With commercial payers, there's proliferation of narrow networks, which bring reduced marginal payments. Revenues are going to go down, and the goal is to manage the business effectively enough to offset some of that reduction. We're all getting better from a care delivery perspective. Our electronic medical record should help us to deliver care more effectively. But we wouldn't expect the profitability levels and the margin levels that we've experienced in the past to continue on into the future.

We're addressing this by continuing to maximize and market share and consolidate the pediatric market. We're also working to drive waste out of the system in areas we can do that safely and effectively.

Q: What are your top financial priorities and objectives for Children's at this point?

MB: We are preparing for value-based care in whatever form, trying to determine what our risk tolerance is, and what our position should be regarding at-risk arrangements. In our market, those haven't come too fast…yet we know the payers are still trying to decide what to do on the at-risk side with adult facilities. Our part of the premium dollar is very small, so we're working to proactively estimate that future state.

We look at the revenue side of the equation and then how to identify waste in the system from an expense perspective and ways to drive that waste out. It's about how we deliver care and how we can do it more effectively. We’ve reduced costs; now we're re-engineering how we deliver services.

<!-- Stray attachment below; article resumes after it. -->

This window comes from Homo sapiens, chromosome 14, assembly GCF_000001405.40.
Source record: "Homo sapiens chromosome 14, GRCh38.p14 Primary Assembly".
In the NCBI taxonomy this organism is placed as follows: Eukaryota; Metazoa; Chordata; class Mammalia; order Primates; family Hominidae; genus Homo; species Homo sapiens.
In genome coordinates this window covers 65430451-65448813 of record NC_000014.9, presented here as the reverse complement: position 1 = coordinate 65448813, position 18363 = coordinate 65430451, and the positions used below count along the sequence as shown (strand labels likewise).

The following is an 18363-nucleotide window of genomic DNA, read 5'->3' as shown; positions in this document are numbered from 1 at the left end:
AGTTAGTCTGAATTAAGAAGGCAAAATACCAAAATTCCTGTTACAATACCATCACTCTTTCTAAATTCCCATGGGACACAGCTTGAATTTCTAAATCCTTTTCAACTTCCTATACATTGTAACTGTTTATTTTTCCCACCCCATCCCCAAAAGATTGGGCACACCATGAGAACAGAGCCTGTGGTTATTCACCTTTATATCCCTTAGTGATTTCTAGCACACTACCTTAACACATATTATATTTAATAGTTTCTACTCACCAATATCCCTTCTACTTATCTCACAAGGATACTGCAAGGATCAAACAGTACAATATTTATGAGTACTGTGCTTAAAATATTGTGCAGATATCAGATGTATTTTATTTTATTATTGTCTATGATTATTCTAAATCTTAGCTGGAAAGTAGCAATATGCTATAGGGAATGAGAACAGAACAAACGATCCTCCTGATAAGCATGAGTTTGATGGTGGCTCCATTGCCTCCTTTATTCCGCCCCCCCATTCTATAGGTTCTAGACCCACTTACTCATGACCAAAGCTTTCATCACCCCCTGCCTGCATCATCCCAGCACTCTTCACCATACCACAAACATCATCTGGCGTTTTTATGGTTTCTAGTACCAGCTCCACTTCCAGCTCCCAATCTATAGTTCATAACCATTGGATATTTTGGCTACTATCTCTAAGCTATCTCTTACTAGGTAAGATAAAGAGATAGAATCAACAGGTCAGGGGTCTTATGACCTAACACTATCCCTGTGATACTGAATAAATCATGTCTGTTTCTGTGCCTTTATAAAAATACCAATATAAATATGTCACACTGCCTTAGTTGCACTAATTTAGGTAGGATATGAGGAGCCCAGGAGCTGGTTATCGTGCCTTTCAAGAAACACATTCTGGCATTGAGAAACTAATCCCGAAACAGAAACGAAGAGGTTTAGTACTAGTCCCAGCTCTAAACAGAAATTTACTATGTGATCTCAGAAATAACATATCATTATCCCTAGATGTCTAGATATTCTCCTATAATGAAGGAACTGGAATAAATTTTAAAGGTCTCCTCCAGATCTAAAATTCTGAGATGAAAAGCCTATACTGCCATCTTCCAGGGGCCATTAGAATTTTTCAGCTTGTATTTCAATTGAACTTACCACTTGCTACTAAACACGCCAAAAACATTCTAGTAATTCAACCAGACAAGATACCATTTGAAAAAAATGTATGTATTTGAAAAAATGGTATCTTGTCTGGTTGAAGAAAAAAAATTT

We continue to evaluate what our employee mix looks like - the right way to deliver services and the right employee cohort to deliver these services; this is a major initiative. We’re also increasing utilization of our electronic medical record. We're whole-house Epic now, a recent implementation so we now truly have an integrated record. It’s important to take this system and the information it can provide and use it to provide quality, cost-effective care. These are our greatest opportunities as we move forward.

Q: The call for hospitals and other healthcare providers to be more open about their finances is getting louder. What do you think of the push for healthcare price transparency?

MB: Financial transparency is a trend that will continue. It's in our best interest as an industry to proactively continue to develop this. I don't think we want our regulators at the state level or at the federal level to drive the agenda. This is something we need to lead.

There are challenges, however. Sharing meaningful pricing with health care consumers is difficult. We still haven't found the right way to do that….but we should keep in mind that this doesn’t mean it’s not important. We need to find the right way. This idea of establishing the value proposition is key going forward. The cost to the consumer or the price that you charge them is a crucial component in the value equation. We need to do a better job in that arena.

More Articles on Hospital CFOs:
The State of Healthcare Finance: 9 Major Survey Findings From Hospital CFOs  
CFO Roundtable: How Will 3 Major Changes for the Year Ahead Impact Finances?  
Excited About the Road Ahead: Q&A With Mercy Health CFO Patrick Kowalski